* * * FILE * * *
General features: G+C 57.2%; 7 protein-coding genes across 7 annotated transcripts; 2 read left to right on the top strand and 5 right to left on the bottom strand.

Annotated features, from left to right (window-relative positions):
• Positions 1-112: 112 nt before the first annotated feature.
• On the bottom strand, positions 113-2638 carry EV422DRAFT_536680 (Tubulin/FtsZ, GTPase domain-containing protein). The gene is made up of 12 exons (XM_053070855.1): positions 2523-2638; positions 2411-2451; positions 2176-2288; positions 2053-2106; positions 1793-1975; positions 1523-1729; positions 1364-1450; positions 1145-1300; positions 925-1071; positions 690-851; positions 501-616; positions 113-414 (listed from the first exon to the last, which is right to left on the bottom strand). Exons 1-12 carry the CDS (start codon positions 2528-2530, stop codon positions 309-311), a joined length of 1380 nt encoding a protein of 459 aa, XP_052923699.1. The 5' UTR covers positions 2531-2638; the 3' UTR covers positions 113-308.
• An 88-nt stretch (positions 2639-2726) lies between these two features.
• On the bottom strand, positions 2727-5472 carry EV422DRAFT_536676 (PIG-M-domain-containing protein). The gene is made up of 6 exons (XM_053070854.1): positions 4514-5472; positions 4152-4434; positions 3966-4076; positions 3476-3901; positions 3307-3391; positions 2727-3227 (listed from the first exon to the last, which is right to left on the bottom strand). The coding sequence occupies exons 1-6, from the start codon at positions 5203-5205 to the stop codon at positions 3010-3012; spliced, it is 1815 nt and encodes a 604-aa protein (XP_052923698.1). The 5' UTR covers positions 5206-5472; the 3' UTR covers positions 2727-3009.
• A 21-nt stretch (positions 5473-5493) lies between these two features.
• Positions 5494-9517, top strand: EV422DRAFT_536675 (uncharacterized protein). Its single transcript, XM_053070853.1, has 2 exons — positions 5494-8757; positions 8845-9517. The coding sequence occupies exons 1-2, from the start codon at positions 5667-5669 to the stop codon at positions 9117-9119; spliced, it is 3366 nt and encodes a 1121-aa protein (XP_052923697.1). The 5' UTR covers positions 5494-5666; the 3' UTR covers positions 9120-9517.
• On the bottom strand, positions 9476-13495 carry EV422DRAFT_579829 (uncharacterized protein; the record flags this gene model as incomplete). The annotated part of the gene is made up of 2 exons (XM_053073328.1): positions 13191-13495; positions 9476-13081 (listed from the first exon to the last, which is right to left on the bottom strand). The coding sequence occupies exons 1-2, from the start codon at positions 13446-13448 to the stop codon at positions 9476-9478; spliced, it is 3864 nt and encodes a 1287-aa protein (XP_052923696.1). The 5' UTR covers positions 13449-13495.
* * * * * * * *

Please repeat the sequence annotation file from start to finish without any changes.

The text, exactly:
General features: G+C 57.2%; 7 protein-coding genes across 7 annotated transcripts; 2 read left to right on the top strand and 5 right to left on the bottom strand.

Annotated features, from left to right (window-relative positions):
• Positions 1-112: 112 nt before the first annotated feature.
• On the bottom strand, positions 113-2638 carry EV422DRAFT_536680 (Tubulin/FtsZ, GTPase domain-containing protein). The gene is made up of 12 exons (XM_053070855.1): positions 2523-2638; positions 2411-2451; positions 2176-2288; positions 2053-2106; positions 1793-1975; positions 1523-1729; positions 1364-1450; positions 1145-1300; positions 925-1071; positions 690-851; positions 501-616; positions 113-414 (listed from the first exon to the last, which is right to left on the bottom strand). Exons 1-12 carry the CDS (start codon positions 2528-2530, stop codon positions 309-311), a joined length of 1380 nt encoding a protein of 459 aa, XP_052923699.1. The 5' UTR covers positions 2531-2638; the 3' UTR covers positions 113-308.
• An 88-nt stretch (positions 2639-2726) lies between these two features.
• On the bottom strand, positions 2727-5472 carry EV422DRAFT_536676 (PIG-M-domain-containing protein). The gene is made up of 6 exons (XM_053070854.1): positions 4514-5472; positions 4152-4434; positions 3966-4076; positions 3476-3901; positions 3307-3391; positions 2727-3227 (listed from the first exon to the last, which is right to left on the bottom strand). The coding sequence occupies exons 1-6, from the start codon at positions 5203-5205 to the stop codon at positions 3010-3012; spliced, it is 1815 nt and encodes a 604-aa protein (XP_052923698.1). The 5' UTR covers positions 5206-5472; the 3' UTR covers positions 2727-3009.
• A 21-nt stretch (positions 5473-5493) lies between these two features.
• Positions 5494-9517, top strand: EV422DRAFT_536675 (uncharacterized protein). Its single transcript, XM_053070853.1, has 2 exons — positions 5494-8757; positions 8845-9517. The coding sequence occupies exons 1-2, from the start codon at positions 5667-5669 to the stop codon at positions 9117-9119; spliced, it is 3366 nt and encodes a 1121-aa protein (XP_052923697.1). The 5' UTR covers positions 5494-5666; the 3' UTR covers positions 9120-9517.
• On the bottom strand, positions 9476-13495 carry EV422DRAFT_579829 (uncharacterized protein; the record flags this gene model as incomplete). The annotated part of the gene is made up of 2 exons (XM_053073328.1): positions 13191-13495; positions 9476-13081 (listed from the first exon to the last, which is right to left on the bottom strand). The coding sequence occupies exons 1-2, from the start codon at positions 13446-13448 to the stop codon at positions 9476-9478; spliced, it is 3864 nt and encodes a 1287-aa protein (XP_052923696.1). The 5' UTR covers positions 13449-13495.